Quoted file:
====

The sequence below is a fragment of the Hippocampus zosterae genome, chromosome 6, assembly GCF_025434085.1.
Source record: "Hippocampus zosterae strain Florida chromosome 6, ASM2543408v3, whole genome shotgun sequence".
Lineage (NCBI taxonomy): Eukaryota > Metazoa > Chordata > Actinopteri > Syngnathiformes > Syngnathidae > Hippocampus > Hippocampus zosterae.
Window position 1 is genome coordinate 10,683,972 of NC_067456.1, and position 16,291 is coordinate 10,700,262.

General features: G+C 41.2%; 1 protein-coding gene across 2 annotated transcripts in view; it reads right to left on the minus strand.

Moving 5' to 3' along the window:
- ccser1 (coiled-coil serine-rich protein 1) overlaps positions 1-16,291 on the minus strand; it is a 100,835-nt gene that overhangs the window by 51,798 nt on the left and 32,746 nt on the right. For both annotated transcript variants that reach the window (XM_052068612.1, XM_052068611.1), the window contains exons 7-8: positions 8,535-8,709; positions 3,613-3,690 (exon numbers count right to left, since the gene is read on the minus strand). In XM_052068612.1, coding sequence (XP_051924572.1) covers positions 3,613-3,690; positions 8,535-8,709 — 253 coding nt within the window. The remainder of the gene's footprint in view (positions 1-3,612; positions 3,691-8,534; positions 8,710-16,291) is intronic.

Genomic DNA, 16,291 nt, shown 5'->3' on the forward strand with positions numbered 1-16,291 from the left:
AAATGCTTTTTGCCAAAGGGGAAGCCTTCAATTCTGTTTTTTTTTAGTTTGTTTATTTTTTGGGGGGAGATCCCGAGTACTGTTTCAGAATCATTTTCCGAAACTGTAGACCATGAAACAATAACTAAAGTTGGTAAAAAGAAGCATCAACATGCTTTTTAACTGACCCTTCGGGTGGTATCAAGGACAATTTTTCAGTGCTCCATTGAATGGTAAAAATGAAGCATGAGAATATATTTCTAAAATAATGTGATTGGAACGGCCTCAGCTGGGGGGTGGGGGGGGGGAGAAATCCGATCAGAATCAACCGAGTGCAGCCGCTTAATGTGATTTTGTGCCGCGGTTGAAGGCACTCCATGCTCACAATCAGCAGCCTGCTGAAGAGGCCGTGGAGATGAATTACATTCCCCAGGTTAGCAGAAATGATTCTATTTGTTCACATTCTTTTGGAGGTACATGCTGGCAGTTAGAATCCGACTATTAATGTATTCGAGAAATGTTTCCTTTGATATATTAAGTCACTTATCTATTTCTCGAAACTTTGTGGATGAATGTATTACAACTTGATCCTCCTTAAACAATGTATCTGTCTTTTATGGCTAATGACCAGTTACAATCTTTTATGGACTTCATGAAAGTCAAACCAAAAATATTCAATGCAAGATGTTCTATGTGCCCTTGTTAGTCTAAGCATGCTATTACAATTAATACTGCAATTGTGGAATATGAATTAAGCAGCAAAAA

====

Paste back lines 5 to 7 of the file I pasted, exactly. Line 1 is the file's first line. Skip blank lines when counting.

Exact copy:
General features: G+C 41.2%; 1 protein-coding gene across 2 annotated transcripts in view; it reads right to left on the minus strand.

Moving 5' to 3' along the window:
- ccser1 (coiled-coil serine-rich protein 1) overlaps positions 1-16,291 on the minus strand; it is a 100,835-nt gene that overhangs the window by 51,798 nt on the left and 32,746 nt on the right. For both annotated transcript variants that reach the window (XM_052068612.1, XM_052068611.1), the window contains exons 7-8: positions 8,535-8,709; positions 3,613-3,690 (exon numbers count right to left, since the gene is read on the minus strand). In XM_052068612.1, coding sequence (XP_051924572.1) covers positions 3,613-3,690; positions 8,535-8,709 — 253 coding nt within the window. The remainder of the gene's footprint in view (positions 1-3,612; positions 3,691-8,534; positions 8,710-16,291) is intronic.